In the early 2000s, the Catholic Church was revealed to have been involved in a pattern of sexual abuse of children. The Church's internal policies allowed members to cover up the abuse by swearing victims to secrecy and refusing to report the abuse to authorities. This routine arguably enabled further abuse by providing abusers with continued access to children. Due, in part, to the hierarchical structure of the Church, commentators argued for the prosecution of Church leadership. Commentators focused on Cardinal Joseph Ratinger, now Pope Benedict XT7, who was, from 1971 to his elevation to the Holy See in 2005, the individual in the Catholic Church directly responsible for handling accusations of sexual abuse. In April 2010, United Nations Judge Geoffrey Robinson suggested that the Pope be prosecuted before the International Criminal Court for "crimes against humanity" for his role in the scandal This Comment analyzes the viability of a potential prosecution, considering not only the substantive legal grounds of such a prosecution, but defenses, jurisdictional obstacles, and meaningful outcomes for victims as well While this Comment concludes that, legally, a prosecutor could make a compelling and potentially successful case, there are political and practical obstacles to obtaining jurisdiction over the Pope that will likely preclude a case from ever moving forward.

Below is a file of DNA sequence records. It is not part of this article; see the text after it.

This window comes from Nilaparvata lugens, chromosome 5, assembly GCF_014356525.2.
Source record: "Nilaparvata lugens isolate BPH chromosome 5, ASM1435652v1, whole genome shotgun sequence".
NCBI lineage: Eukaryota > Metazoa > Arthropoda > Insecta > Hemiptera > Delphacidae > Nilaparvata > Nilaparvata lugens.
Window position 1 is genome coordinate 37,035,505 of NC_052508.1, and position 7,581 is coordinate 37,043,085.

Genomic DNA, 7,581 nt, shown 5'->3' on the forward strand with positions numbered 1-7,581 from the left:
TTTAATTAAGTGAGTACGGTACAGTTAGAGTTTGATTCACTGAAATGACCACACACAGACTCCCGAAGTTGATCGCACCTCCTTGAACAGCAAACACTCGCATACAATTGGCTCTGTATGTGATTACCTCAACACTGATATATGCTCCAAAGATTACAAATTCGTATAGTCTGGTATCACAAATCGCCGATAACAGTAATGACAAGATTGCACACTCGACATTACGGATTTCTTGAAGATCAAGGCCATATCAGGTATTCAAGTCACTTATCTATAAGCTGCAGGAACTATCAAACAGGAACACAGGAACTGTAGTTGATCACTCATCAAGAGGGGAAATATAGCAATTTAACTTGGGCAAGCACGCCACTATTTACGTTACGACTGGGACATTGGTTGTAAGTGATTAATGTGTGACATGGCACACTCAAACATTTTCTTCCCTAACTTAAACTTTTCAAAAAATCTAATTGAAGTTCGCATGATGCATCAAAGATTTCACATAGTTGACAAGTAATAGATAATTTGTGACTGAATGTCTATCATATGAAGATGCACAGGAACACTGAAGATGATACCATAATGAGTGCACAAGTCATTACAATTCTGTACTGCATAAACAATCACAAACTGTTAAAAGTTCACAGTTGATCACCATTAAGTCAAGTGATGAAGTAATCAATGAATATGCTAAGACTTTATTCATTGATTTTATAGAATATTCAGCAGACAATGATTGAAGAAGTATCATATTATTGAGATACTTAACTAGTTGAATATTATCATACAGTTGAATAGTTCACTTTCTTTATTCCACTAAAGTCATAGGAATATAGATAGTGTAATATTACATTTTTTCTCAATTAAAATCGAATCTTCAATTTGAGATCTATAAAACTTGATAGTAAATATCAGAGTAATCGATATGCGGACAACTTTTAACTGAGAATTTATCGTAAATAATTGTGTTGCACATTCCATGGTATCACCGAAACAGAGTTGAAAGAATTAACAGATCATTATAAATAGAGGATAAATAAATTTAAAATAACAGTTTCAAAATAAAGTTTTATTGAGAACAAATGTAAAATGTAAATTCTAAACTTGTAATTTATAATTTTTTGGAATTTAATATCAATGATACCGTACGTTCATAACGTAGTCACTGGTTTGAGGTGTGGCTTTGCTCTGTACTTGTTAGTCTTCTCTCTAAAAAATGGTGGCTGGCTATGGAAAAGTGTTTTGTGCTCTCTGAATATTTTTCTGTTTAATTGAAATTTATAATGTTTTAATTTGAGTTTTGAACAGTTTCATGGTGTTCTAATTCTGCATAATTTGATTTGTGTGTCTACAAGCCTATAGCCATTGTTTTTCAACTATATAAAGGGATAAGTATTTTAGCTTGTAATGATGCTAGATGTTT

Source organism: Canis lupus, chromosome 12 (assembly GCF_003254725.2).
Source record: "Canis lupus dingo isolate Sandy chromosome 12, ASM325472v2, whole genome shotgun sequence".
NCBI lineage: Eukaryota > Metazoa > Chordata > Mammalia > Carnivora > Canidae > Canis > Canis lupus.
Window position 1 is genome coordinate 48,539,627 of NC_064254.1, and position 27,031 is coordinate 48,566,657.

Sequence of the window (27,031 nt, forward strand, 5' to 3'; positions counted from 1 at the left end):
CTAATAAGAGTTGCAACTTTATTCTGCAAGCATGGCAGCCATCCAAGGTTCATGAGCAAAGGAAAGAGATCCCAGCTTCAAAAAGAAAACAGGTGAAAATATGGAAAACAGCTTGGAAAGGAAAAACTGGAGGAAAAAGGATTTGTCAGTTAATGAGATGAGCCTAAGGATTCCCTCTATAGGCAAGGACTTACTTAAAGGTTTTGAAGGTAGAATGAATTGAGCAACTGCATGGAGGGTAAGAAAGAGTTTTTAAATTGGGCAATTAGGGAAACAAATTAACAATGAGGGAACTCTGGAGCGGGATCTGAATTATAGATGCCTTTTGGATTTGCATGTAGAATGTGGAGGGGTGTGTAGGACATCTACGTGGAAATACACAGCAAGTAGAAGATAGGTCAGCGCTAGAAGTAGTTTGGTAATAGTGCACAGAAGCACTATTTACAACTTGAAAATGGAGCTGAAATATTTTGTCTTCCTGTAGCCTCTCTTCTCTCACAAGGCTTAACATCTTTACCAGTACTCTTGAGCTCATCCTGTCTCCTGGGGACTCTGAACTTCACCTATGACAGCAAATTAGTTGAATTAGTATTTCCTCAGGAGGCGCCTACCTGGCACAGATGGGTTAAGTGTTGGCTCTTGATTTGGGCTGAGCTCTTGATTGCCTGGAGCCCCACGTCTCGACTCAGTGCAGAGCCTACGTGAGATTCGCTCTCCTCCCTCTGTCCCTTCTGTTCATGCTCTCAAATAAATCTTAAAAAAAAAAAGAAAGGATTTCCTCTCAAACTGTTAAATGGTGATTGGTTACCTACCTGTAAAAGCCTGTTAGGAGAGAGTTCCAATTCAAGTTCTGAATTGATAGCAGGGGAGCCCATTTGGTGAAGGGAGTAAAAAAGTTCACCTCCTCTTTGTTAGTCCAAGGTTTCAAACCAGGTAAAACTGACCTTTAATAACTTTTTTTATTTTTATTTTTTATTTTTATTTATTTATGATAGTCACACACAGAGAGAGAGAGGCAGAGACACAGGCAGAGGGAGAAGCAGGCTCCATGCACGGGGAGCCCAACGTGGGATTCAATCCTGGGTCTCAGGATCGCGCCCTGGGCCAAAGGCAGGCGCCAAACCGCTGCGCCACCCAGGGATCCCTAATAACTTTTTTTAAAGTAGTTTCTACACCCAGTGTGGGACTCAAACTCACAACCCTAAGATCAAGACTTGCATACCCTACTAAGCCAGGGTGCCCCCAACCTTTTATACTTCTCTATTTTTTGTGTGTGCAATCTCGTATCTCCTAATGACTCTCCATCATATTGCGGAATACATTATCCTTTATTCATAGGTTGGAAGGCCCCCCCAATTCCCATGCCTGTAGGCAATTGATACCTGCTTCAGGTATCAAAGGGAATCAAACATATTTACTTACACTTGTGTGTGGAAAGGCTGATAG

Landry, Benjamin David
"The Church Abuse Scandal: Processing the Pope Before the International Criminal Court,"
Chicago Journal of International Law:
1, Article 13.
Available at: http://chicagounbound.uchicago.edu/cjil/vol12/iss1/13